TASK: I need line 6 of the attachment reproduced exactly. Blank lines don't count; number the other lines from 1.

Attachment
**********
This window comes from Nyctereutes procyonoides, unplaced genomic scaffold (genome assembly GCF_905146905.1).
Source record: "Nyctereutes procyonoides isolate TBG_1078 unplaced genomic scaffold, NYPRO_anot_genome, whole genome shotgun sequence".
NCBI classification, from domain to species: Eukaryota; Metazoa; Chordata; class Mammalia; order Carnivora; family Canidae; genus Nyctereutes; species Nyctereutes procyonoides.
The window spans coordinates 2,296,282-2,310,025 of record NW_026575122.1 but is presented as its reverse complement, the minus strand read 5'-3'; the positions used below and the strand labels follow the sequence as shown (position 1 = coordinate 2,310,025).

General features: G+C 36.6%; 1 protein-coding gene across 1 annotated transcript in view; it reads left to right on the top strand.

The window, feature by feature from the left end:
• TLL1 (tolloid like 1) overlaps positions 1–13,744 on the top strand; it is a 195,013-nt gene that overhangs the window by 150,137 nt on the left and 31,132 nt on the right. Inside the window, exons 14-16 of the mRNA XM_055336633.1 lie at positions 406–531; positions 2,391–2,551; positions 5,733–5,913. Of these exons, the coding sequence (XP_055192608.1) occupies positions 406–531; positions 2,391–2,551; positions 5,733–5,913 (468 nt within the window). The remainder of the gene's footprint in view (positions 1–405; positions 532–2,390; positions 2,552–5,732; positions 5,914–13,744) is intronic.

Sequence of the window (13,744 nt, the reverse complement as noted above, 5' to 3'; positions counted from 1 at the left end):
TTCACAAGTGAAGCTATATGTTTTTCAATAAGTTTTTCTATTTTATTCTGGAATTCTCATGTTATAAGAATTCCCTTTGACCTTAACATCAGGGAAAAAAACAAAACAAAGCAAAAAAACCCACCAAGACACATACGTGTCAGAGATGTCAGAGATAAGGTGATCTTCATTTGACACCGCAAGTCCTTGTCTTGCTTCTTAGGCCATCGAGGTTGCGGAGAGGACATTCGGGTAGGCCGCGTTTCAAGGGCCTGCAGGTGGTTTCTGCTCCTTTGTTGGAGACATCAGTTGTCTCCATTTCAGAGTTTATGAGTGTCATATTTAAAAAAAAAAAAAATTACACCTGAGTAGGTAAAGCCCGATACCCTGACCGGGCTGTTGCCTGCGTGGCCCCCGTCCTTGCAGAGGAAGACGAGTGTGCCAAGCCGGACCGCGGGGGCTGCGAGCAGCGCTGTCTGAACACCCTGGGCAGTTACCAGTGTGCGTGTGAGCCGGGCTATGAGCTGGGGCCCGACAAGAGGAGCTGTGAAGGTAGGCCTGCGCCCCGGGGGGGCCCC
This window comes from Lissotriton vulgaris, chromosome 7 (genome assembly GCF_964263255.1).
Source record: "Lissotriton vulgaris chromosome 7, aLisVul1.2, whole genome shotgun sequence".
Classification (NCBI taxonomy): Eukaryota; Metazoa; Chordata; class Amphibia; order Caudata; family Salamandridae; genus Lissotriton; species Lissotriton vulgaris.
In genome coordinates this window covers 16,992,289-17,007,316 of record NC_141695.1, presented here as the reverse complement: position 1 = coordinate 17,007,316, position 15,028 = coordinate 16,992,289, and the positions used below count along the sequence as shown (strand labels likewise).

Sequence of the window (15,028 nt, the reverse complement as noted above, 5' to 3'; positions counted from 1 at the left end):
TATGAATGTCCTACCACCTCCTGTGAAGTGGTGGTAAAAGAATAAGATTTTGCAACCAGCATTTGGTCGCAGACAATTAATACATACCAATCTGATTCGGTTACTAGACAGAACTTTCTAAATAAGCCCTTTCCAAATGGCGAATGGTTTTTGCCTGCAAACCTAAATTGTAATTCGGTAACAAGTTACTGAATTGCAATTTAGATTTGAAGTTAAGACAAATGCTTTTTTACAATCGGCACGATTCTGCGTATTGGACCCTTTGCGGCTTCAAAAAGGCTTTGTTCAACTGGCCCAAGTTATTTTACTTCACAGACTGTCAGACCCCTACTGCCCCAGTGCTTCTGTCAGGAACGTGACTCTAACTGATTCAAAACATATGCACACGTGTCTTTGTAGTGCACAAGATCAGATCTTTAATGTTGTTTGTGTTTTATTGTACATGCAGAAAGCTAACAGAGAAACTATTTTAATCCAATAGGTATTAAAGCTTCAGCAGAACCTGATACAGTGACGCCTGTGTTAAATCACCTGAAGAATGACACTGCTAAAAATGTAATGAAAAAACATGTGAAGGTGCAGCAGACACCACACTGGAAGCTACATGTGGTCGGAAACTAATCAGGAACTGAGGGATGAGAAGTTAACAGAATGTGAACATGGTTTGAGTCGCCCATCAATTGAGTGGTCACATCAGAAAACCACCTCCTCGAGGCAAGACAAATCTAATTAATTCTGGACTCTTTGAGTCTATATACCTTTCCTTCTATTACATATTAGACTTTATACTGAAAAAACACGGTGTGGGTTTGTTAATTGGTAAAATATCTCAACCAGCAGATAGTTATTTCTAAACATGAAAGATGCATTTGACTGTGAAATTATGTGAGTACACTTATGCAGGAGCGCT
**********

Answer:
The window, feature by feature from the left end: